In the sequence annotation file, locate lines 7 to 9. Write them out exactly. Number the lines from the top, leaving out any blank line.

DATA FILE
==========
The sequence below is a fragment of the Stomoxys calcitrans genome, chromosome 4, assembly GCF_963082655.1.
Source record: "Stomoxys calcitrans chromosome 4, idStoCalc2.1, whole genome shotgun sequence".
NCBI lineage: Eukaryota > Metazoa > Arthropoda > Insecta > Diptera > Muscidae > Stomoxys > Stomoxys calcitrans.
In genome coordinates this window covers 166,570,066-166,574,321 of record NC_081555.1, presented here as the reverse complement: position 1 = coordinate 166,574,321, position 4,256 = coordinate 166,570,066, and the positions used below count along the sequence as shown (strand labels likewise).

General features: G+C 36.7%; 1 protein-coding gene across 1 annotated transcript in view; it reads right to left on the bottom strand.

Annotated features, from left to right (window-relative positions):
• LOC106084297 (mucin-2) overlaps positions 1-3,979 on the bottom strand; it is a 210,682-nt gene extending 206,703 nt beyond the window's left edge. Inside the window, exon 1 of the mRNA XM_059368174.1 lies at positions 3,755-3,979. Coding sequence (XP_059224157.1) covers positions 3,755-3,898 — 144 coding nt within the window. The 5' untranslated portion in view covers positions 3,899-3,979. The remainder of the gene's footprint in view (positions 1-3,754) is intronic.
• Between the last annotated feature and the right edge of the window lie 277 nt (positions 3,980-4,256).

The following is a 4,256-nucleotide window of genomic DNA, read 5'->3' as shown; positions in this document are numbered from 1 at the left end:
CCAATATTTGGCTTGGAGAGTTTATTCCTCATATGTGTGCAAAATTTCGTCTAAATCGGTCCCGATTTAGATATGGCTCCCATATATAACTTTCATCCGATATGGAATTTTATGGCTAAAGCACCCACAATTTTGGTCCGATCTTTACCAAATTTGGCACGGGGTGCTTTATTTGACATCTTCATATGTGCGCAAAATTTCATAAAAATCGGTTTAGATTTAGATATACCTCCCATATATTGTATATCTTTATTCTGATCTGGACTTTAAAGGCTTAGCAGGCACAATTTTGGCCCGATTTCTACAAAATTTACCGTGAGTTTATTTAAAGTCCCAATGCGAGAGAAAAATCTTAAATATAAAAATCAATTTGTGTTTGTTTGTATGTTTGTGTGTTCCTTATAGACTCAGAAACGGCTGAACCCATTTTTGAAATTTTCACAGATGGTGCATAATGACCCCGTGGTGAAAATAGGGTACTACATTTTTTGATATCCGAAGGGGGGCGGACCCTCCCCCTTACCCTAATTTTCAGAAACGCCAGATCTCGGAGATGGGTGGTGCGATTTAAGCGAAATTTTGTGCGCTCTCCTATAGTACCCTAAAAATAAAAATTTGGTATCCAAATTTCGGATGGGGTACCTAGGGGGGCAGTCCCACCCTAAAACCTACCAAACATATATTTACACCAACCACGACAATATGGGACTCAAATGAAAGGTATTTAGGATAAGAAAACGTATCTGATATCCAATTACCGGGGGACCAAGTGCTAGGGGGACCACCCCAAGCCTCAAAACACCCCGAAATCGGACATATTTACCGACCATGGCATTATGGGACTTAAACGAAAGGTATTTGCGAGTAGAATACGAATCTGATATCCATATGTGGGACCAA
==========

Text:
• LOC106084297 (mucin-2) overlaps positions 1-3,979 on the bottom strand; it is a 210,682-nt gene extending 206,703 nt beyond the window's left edge. Inside the window, exon 1 of the mRNA XM_059368174.1 lies at positions 3,755-3,979. Coding sequence (XP_059224157.1) covers positions 3,755-3,898 — 144 coding nt within the window. The 5' untranslated portion in view covers positions 3,899-3,979. The remainder of the gene's footprint in view (positions 1-3,754) is intronic.
• Between the last annotated feature and the right edge of the window lie 277 nt (positions 3,980-4,256).

The following is a 4,256-nucleotide window of genomic DNA, read 5'->3' as shown; positions in this document are numbered from 1 at the left end: